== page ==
good fit here."
— Steve Phillips, Mets GM
… OR TO GET OUT OF THE WAY
"If I wanted to hit [Michael Tucker], I would have
hit him with the first pitch. I don’t throw at people
just for the hell of it, just because I gave up a home
run or I gave up two runs."
— Joey Hamilton, Padres pitcher
"Maybe [Cal Eldred] was trying to send me a
message. I happened to get in front of his message."
— Sean Berry, Astros infielder
"I know my game. My game is to try to get on base
and get base hits."
— Jose Offerman, Royals infielder
"We’re looking at everything — club suites,
enhancing the dugout seats, merchandising
opportunities. We’re looking at everything we can do
with Dodger Stadium without changing the ambiance."
— Bob Graziano, Dodgers president
"There were plenty of people watching the game —
you just couldn’t see them. I’ve never been in a
ballpark when the announcer has asked fans to run for
cover. We were down there on the field. What were we
supposed to do?"
— Johnny Oates, Rangers manager, on a severe
"You play every day and you get used to playing
every day. A lot of times, an everyday player doesn’t
know when he needs a day off. One of the things it does
is give you a chance to regroup physically and regroup
mentally. Sometimes you don’t know when that’s needed,
and you rely on the manager to do that."
— Jay Bell, Diamondbacks infielder
"We’re just going through a bad time against teams
we’re supposed to beat. Not to take anything away from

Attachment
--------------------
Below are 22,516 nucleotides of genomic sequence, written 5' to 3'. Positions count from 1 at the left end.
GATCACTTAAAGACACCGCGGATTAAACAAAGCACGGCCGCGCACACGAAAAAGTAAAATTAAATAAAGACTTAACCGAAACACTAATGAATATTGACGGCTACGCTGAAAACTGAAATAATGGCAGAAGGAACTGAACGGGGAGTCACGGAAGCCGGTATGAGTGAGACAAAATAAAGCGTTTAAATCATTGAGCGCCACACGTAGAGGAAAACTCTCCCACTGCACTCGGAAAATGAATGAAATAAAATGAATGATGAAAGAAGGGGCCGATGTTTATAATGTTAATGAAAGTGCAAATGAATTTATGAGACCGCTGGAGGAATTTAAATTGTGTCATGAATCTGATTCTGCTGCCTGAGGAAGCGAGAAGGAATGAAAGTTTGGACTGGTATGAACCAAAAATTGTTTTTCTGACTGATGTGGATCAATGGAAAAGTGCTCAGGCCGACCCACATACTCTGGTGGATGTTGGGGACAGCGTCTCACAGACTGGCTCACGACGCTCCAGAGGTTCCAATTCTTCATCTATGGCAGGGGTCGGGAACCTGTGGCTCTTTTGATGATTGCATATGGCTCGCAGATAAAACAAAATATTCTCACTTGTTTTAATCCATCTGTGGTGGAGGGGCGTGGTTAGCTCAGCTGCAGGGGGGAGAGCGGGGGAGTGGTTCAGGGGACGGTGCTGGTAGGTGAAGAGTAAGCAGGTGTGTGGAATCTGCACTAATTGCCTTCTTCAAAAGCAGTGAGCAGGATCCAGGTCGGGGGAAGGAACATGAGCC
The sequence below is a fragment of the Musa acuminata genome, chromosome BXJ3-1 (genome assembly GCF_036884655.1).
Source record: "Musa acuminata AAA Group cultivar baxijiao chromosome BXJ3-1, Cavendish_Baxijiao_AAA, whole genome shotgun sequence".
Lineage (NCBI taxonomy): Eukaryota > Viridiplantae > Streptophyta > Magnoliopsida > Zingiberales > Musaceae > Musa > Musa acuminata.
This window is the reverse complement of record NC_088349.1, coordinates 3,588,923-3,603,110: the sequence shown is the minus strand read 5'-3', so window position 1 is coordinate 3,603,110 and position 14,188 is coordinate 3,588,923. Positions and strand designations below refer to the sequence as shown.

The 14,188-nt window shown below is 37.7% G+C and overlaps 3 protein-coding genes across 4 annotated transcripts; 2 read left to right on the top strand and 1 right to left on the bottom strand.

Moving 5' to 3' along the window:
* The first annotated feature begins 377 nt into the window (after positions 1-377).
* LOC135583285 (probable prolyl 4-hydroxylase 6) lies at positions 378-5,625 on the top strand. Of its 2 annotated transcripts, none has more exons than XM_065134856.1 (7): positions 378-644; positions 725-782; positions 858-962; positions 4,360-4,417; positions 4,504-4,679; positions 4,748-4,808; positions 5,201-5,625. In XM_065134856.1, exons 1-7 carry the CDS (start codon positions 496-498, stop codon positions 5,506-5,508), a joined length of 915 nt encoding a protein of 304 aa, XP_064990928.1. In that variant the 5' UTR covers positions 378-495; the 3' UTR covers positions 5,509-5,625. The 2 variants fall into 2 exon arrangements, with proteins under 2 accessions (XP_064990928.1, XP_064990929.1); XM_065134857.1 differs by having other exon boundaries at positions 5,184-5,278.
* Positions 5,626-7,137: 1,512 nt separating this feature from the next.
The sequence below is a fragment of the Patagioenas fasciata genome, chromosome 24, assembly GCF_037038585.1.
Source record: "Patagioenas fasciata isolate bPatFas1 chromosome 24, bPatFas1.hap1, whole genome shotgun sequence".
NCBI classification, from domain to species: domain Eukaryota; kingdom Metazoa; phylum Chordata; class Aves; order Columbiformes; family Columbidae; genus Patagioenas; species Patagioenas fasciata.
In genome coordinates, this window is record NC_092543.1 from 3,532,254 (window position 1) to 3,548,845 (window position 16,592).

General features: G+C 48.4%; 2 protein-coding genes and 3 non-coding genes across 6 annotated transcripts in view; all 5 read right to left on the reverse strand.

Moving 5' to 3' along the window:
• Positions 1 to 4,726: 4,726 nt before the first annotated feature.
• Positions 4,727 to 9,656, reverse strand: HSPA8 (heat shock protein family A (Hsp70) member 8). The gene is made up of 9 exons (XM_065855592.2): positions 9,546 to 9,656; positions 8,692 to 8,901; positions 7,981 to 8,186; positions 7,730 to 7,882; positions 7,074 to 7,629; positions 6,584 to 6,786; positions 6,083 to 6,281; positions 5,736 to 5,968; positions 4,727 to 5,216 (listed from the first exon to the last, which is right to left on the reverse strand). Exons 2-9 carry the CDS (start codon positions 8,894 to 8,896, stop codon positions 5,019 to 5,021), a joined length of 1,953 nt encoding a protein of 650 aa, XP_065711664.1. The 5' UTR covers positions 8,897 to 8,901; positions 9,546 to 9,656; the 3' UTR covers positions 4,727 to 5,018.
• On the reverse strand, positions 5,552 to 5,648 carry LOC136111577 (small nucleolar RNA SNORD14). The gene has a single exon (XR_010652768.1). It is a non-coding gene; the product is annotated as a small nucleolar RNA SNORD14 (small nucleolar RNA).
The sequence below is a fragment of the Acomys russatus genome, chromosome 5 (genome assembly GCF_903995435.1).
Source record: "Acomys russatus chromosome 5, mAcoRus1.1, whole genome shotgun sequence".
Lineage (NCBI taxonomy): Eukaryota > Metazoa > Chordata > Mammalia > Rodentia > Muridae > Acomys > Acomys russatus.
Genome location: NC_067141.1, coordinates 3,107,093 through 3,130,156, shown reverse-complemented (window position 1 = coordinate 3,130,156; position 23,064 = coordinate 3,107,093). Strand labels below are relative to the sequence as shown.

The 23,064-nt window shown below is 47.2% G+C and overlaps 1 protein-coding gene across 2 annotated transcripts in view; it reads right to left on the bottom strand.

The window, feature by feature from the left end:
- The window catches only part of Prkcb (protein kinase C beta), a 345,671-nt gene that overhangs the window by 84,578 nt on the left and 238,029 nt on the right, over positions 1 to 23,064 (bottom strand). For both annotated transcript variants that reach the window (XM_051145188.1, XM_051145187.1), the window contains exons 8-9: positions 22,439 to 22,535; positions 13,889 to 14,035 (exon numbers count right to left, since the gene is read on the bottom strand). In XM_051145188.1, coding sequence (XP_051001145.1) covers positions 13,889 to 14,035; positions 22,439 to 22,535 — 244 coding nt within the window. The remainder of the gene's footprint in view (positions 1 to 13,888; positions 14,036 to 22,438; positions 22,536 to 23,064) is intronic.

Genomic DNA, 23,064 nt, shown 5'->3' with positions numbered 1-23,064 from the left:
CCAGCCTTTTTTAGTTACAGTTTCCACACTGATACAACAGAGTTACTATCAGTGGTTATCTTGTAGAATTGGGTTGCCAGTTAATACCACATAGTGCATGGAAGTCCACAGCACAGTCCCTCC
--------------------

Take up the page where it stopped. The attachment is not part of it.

[the Marlins], because they have some talent here, but
we’re supposed to come in here and play better when
we’re going against the young pitchers we’re facing."
— Bill Russell, Dodgers manager
"The physical ability to play was always there. I
had just become blocked mentally. Baseball is not my
job; it’s my passion. I had accomplished a dream making
it to the big leagues. And when you’re struggling,
you’ll do anything to keep you where you think you
— Damion Easley, Tigers infielder, on seeing a
"[Joe Carter] wasn’t brought here to play right
field every day, to be honest. But he’s also been one
of the most consistent bats we’ve got."
— Ray Miller, Orioles manager
"You have to give [Carlos] Perez credit. It’s too
bad he acts like a fool because he’s a damn good
— Dante Bichette, Rockies outfielder
"It feels like baseball again when I get to play
against a left-hander. You’re out there. You get cuts
on your body. You get dirty. It makes it a little bit
— Todd Helton, Rockies infielder
"You can only play this game so long on your
physical ability. Eventually, you have to start using
— Mark McGwire, Cardinals infielder
"I don’t think adversity builds character. I think
adversity shows character."
— Phil Garner, Brewers manager
"I’m not ageless. As long as my arm, knees and
body hold up and I feel good, I’m going to keep
— Danny Darwin, Giants pitcher
"That’s what makes this team so special. You’ve
got no superstars, just guys who want to play and can
compete with anybody. That makes it easier when you
— Doug Jones, Brewers pitcher
"This is a non-talk sport. You don’t talk smack in
baseball, so you have to have body language. You see a
young pitcher give up a home run, and before it’s out
of the park, his head is down. You don’t want to do
that. That’s what the enemy wants to see. Great
pitchers … have composure. They have the scowl."
— Rex Hudler, Phillies outfielder